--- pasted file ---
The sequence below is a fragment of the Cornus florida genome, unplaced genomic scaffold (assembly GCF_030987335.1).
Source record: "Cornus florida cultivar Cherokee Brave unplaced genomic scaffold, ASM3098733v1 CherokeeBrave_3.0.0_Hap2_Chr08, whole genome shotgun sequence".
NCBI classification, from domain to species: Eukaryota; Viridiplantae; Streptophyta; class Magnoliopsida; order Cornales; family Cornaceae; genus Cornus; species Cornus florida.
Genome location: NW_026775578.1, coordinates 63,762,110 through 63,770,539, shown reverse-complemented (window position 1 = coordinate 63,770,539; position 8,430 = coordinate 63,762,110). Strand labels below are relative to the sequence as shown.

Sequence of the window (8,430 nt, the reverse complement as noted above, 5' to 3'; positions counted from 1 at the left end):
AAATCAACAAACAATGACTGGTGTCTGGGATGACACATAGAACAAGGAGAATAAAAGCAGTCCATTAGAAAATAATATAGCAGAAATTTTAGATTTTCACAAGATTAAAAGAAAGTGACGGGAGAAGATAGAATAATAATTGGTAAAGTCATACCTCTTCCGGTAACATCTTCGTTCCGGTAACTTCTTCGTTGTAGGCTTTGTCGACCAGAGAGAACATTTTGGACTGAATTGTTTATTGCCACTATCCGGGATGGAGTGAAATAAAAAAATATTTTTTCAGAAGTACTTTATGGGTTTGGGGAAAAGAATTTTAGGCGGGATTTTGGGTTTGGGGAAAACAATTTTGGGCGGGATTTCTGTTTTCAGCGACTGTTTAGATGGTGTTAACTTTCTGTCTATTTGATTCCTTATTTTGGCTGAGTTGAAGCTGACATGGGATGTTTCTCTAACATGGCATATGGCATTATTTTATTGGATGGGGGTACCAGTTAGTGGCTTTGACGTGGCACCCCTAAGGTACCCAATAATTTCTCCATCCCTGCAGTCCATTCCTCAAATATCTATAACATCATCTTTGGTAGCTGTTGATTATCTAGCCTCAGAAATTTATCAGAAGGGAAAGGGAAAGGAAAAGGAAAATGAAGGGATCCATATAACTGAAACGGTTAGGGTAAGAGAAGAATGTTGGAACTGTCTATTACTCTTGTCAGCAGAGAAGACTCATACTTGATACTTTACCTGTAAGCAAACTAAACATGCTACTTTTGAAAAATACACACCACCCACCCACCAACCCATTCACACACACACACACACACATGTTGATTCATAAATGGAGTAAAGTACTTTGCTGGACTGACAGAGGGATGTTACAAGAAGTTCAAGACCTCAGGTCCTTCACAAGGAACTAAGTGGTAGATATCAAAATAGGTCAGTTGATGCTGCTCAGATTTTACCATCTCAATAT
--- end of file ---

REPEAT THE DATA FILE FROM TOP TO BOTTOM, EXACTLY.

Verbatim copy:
The sequence below is a fragment of the Cornus florida genome, unplaced genomic scaffold (assembly GCF_030987335.1).
Source record: "Cornus florida cultivar Cherokee Brave unplaced genomic scaffold, ASM3098733v1 CherokeeBrave_3.0.0_Hap2_Chr08, whole genome shotgun sequence".
NCBI classification, from domain to species: Eukaryota; Viridiplantae; Streptophyta; class Magnoliopsida; order Cornales; family Cornaceae; genus Cornus; species Cornus florida.
Genome location: NW_026775578.1, coordinates 63,762,110 through 63,770,539, shown reverse-complemented (window position 1 = coordinate 63,770,539; position 8,430 = coordinate 63,762,110). Strand labels below are relative to the sequence as shown.

Sequence of the window (8,430 nt, the reverse complement as noted above, 5' to 3'; positions counted from 1 at the left end):
AAATCAACAAACAATGACTGGTGTCTGGGATGACACATAGAACAAGGAGAATAAAAGCAGTCCATTAGAAAATAATATAGCAGAAATTTTAGATTTTCACAAGATTAAAAGAAAGTGACGGGAGAAGATAGAATAATAATTGGTAAAGTCATACCTCTTCCGGTAACATCTTCGTTCCGGTAACTTCTTCGTTGTAGGCTTTGTCGACCAGAGAGAACATTTTGGACTGAATTGTTTATTGCCACTATCCGGGATGGAGTGAAATAAAAAAATATTTTTTCAGAAGTACTTTATGGGTTTGGGGAAAAGAATTTTAGGCGGGATTTTGGGTTTGGGGAAAACAATTTTGGGCGGGATTTCTGTTTTCAGCGACTGTTTAGATGGTGTTAACTTTCTGTCTATTTGATTCCTTATTTTGGCTGAGTTGAAGCTGACATGGGATGTTTCTCTAACATGGCATATGGCATTATTTTATTGGATGGGGGTACCAGTTAGTGGCTTTGACGTGGCACCCCTAAGGTACCCAATAATTTCTCCATCCCTGCAGTCCATTCCTCAAATATCTATAACATCATCTTTGGTAGCTGTTGATTATCTAGCCTCAGAAATTTATCAGAAGGGAAAGGGAAAGGAAAAGGAAAATGAAGGGATCCATATAACTGAAACGGTTAGGGTAAGAGAAGAATGTTGGAACTGTCTATTACTCTTGTCAGCAGAGAAGACTCATACTTGATACTTTACCTGTAAGCAAACTAAACATGCTACTTTTGAAAAATACACACCACCCACCCACCAACCCATTCACACACACACACACACACATGTTGATTCATAAATGGAGTAAAGTACTTTGCTGGACTGACAGAGGGATGTTACAAGAAGTTCAAGACCTCAGGTCCTTCACAAGGAACTAAGTGGTAGATATCAAAATAGGTCAGTTGATGCTGCTCAGATTTTACCATCTCAATAT